Guest Post: Dan’s letter concerning the new Elite Satellit

Many thanks to SWLing Post contributor, Dan Robinson, who publishes the following guest post:

Letter to Eton:  Cutting Corners on Elite Satellit Won’t Succeed

by Dan Robinson

As readers will recall, weeks before Eton shipped the first group of Elite Satellit receivers I published a commentary that asked a key question:  would Eton be able to meet the higher standards of the listening community in 2022 when it comes to new advanced portables?

Unfortunately, we all see what the answer to that question was.  Eton was forced to recall Elite Satellit radios that had been shipped to major resellers such as Universal Radio, Ham Radio Outlet, and others as defects became all too apparent.

A radio that had been on its way to me for review was among those recalled.  But I recently was able to examine a unit that a friend in the Washington, DC area purchased.  What I found I am putting in this commentary as a letter to Eton.

If the company takes these points seriously, I think there is still hope that the Elite Satellit can join the ranks of respectable multi-band portables – after Eton has gone back to the drawing board so to speak.  However, if Eton continues to cut corners with this receiver, its future is not bright:

Letter to Eton on the Elite Satellit

Dear Eton,


As many who purchased or tested the Elite Satellit have remarked, the fact that you decided to release a radio with this issue is beyond comprehension.  Tuning on the Elite Satellit is, tragically, an uncomfortable and frustrating experience.  This needs to be corrected/fixed – you only need to take a look at Tecsun receivers such as the H-501 or PL-990x to know what needs to be done.


Perhaps even more puzzling than muting, the Elite Satellit I tested had an even more mind-boggling issue.  Passband tuning should function to adjust the signal pitch without changing the audio frequency.  On the radio I tested, PBT was actually TUNING and changing the frequency.  Using PBT on this radio was virtually no different from tuning in SSB, with injected tones heard, until a zero beat was achieved.  All you had to do was take a look at a E1 receiver, or any other receiver with well-implemented PBT to understand how real PBT is supposed to function.

As a colleague remarked, the Elite Satellit “seems to be functioning as a BFO.”  Obviously, a BFO is not PBT.  Moreover, there’s not really any need for a BFO on a receiver that has USB & LSB modes plus 10 Hz tuning.”  On top of that, why does PBT work only in SSB and non-synchronous AM?  On the E1, PBT is full service, including on non-SYNC AM.  All of this needs to be corrected. If the problem involves DSP chip issues, then Eton has a lot of work to do to find a solution.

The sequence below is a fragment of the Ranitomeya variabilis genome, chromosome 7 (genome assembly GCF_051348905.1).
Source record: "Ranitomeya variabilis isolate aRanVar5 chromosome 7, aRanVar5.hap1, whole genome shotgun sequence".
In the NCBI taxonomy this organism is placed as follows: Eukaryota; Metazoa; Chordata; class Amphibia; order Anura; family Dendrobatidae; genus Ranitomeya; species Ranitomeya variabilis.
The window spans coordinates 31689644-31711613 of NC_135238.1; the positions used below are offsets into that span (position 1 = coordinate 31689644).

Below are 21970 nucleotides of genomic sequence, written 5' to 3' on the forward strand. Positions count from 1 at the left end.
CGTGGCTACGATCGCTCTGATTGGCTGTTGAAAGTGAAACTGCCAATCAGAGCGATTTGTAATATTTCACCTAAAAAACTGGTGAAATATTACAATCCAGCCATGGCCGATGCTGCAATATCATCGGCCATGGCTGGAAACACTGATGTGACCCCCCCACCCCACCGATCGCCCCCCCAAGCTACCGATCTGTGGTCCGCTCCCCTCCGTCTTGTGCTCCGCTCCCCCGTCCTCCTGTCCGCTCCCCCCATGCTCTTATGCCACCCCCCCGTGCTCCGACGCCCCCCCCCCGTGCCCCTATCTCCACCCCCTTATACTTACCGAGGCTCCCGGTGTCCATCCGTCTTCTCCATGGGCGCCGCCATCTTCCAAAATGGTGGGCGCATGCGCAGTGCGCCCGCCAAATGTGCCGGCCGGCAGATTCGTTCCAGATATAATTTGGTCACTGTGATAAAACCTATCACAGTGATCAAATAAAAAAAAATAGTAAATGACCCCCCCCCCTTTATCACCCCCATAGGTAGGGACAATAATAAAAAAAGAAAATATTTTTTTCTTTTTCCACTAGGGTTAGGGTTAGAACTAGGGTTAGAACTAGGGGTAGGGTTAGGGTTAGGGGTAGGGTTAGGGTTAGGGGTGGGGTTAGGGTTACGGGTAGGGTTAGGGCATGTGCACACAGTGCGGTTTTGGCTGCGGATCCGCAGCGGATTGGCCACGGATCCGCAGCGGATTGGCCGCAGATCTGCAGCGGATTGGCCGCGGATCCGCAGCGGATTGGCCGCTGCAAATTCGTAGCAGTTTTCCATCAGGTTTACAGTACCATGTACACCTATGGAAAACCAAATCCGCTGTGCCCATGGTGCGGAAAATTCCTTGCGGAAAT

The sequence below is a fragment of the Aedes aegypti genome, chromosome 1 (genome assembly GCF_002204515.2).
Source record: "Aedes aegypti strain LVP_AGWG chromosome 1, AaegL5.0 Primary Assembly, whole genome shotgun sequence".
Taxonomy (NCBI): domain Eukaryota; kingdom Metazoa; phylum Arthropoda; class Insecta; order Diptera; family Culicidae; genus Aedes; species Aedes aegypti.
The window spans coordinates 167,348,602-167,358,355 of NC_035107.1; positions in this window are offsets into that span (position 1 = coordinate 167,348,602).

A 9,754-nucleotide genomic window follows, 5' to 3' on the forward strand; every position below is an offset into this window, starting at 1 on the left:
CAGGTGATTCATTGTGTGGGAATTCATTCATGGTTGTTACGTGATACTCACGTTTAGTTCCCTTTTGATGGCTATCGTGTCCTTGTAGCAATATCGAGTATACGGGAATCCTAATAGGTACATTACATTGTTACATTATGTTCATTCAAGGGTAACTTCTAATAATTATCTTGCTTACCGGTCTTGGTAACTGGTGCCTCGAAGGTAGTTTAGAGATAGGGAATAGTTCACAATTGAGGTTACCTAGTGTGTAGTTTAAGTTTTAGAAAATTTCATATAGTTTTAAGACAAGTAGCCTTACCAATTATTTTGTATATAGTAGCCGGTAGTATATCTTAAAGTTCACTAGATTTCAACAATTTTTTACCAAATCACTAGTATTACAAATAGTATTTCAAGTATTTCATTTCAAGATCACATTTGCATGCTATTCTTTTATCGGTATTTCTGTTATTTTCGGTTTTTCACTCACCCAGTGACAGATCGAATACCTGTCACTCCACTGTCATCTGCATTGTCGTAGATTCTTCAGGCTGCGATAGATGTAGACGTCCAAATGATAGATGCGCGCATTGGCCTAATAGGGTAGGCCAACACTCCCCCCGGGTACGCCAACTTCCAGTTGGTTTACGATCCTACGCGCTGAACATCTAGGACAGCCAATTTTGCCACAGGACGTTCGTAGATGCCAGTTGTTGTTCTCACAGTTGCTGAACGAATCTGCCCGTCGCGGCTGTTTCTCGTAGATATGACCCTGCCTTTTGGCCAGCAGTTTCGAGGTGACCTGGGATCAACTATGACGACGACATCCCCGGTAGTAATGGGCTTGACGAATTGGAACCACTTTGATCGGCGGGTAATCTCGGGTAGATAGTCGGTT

As others have noted, the receiver locked up when tuning FM/HD signals, requiring a hard reset of the radio.  I could not even tell what HD sub-channels existed on certain frequencies.  This needs to be corrected.


Again, you had the example of the E1 – but instead of taking a superb feature on that older receiver which provided the user with AUTO, SLOW, and FAST modes, designers of the Elite Satellit provided only ON or OFF.  As well, on the radio I tested AGC response was terrible, with a long delay before audio returned to listenable level.  But even if one turns AGC off, is there any way to control RF manually?  It appears not, unless I missed something.  This needs to be corrected – I would strongly recommend SLOW, MEDIUM, FAST and OFF options.


It’s one thing to have the neat feature of multi-color display – quite another to ensure QC.  On the receiver I tested, the display seemed to suffer from inconsistent coloration.  All labels on every radio should be of consistent clear quality.


In the E1 receiver, designed and produced in conjunction with R.L. Drake there was a way to access the Master Oscillator adjustable potentiometer, via a small hole visible through the back cabinet of the receiver.  Though a very touchy adjustment due to the low quality of the plastic, it nonetheless satisfied users wanting to make such an adjustment.

Photos published previously here on show a OSC port visible on a main board inside the Elite Satellit.  But there is no way to easily access this adjustment point – doing so requires removing the rear of the cabinet, though according to one highly-capable technician who photographed the interior, removing the cabinet back is easier than with the E1.

Very late serial numbers of the E1 are reported to have had a MENU option for calibration adjustments, though I have never personally seen a E1 with this feature.  Unfortunately, in the Elite Satellit Eton decided to deliver a receiver, at an extremely high price point, that lacks any way to make fine adjustments (even via the menu) – something that is possible on Tecsun receivers from the H-501x down.


The Elite Satellit has 10 Hz readout on SSB and when in AM Synchronous.  But when in non-SYNC AM, the smallest tuning increment is 1 khz.  Why Eton?  SO, on the Elite Satellit we have lost a digit on the main readout.  One can only speculate about why this was done.


One of the first things noticed on the Elite Satellit I tested:  a telescopic antenna with sections that appeared to be loose, literally shaking as one handled the antenna.  Combine this with the fact that the floppy antenna issue from the E1 has not been corrected.  It makes one wonder what the Elite Satellit team was thinking.  To use a well-known description – putting a defective telescopic antenna on a portable radio is a “rookie mistake” and certainly not something we would expect from Eton at this point.


I was unable to fully examine this issue, but it has been reported by those who purchased the Elite Satellit.  This is something that Eton needs to address as it makes corrections to the receiver.


On shortwave in AM mode, bandwidth selections seem to be nice, but the widest bandwidth setting when in SYNC mode is 4.0 kHz.  This is inadequate and needs to be corrected.